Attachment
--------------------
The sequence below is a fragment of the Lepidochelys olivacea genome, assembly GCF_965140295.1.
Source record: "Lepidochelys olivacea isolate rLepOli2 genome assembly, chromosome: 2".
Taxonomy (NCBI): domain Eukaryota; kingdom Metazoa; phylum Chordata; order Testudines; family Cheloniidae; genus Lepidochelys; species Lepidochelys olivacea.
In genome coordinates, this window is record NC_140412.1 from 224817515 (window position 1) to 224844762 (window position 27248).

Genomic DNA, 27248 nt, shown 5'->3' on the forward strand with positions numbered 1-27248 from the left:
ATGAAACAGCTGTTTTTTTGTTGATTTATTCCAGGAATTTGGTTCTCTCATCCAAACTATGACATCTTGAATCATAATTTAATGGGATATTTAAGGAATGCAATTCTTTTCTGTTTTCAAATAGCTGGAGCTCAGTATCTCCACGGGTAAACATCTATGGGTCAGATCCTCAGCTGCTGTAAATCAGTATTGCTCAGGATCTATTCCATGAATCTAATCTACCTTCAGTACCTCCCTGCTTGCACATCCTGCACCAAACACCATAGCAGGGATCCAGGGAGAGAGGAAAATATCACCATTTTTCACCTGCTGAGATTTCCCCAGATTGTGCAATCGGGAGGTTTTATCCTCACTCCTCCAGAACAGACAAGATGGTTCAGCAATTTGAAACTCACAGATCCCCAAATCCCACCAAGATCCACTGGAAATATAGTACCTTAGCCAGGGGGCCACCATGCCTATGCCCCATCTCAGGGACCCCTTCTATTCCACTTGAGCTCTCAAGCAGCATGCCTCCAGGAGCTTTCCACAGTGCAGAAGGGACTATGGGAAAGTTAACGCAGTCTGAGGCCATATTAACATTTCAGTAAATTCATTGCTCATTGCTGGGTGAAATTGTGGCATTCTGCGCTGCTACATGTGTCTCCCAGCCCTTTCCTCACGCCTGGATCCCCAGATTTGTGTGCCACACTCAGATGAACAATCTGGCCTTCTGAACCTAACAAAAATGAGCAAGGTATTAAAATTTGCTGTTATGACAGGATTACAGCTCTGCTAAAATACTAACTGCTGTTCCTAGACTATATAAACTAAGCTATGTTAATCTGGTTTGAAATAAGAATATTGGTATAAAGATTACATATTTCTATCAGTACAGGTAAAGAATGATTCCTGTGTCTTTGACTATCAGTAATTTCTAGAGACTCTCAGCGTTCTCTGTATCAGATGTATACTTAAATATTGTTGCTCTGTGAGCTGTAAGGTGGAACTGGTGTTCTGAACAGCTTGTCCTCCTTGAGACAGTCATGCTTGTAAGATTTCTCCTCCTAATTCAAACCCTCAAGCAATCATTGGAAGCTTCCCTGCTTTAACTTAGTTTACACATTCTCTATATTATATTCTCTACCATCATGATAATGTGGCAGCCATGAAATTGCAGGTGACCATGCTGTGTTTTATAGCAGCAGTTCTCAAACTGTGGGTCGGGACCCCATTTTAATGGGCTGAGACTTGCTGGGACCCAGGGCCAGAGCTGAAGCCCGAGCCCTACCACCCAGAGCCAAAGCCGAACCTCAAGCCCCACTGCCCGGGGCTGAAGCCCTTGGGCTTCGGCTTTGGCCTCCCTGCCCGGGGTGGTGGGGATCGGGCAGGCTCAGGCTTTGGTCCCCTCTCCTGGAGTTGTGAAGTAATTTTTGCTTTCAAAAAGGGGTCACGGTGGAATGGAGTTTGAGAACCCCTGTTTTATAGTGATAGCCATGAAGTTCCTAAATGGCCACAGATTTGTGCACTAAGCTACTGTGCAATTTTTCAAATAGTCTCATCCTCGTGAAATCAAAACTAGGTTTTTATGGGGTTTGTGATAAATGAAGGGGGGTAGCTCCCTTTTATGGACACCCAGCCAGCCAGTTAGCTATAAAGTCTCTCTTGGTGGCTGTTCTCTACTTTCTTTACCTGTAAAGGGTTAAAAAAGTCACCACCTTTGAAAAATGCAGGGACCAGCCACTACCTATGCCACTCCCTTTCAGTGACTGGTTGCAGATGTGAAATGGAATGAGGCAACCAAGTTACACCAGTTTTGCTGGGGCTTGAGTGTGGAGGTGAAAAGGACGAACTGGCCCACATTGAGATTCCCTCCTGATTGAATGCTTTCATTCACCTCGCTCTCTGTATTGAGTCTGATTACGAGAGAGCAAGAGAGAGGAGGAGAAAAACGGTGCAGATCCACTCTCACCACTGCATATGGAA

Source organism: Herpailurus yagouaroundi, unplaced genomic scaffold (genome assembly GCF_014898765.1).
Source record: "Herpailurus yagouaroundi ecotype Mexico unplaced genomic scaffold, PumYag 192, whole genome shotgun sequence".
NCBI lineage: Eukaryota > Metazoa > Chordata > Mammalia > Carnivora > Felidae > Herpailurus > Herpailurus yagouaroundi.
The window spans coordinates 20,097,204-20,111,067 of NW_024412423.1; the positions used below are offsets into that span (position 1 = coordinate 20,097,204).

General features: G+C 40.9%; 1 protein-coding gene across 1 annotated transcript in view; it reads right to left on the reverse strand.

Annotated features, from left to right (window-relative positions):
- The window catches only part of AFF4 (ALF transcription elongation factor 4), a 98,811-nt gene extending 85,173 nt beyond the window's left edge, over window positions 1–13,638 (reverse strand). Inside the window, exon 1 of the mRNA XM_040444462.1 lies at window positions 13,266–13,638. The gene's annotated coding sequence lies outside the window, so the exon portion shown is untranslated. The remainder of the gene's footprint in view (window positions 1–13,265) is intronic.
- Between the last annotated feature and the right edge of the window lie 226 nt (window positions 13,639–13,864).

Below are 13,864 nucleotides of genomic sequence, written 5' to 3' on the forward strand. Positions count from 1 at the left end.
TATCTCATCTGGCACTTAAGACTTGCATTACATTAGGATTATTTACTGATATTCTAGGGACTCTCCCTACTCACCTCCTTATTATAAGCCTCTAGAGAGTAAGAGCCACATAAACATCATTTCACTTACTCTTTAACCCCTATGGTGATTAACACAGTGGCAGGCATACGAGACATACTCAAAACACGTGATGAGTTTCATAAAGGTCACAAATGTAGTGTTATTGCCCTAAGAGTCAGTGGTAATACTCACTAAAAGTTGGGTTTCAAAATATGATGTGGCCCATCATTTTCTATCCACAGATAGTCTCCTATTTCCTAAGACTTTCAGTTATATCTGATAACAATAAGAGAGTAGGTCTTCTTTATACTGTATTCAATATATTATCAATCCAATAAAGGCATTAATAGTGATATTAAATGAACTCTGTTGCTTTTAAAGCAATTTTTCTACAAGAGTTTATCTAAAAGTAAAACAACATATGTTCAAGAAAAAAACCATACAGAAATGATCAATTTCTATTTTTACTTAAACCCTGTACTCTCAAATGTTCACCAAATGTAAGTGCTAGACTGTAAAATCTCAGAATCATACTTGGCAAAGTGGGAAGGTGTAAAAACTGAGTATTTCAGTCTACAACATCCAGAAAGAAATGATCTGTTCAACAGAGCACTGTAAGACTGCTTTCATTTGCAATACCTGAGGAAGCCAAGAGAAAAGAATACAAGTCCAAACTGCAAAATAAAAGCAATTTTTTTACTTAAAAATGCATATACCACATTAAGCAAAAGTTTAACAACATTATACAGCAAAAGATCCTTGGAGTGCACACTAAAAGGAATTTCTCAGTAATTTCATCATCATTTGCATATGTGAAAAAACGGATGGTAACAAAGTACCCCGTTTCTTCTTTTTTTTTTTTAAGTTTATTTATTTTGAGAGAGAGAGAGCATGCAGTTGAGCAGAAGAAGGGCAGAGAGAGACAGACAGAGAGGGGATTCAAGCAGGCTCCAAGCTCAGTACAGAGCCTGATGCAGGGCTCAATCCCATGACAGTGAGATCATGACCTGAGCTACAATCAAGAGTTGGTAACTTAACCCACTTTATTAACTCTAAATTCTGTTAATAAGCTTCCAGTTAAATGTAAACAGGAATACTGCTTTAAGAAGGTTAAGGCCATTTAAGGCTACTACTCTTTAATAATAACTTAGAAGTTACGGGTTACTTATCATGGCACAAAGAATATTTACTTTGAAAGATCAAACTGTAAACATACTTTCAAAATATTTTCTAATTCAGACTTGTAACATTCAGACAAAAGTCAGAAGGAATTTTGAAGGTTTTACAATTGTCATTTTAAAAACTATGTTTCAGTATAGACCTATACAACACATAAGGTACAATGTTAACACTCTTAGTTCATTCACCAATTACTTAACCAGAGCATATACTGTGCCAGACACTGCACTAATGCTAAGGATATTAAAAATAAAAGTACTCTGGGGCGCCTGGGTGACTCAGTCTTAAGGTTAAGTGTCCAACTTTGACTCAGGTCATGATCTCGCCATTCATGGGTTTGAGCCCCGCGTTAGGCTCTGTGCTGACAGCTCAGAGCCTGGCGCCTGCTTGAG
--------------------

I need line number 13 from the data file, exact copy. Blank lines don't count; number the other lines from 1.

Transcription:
- The window catches only part of AFF4 (ALF transcription elongation factor 4), a 98,811-nt gene extending 85,173 nt beyond the window's left edge, over window positions 1–13,638 (reverse strand). Inside the window, exon 1 of the mRNA XM_040444462.1 lies at window positions 13,266–13,638. The gene's annotated coding sequence lies outside the window, so the exon portion shown is untranslated. The remainder of the gene's footprint in view (window positions 1–13,265) is intronic.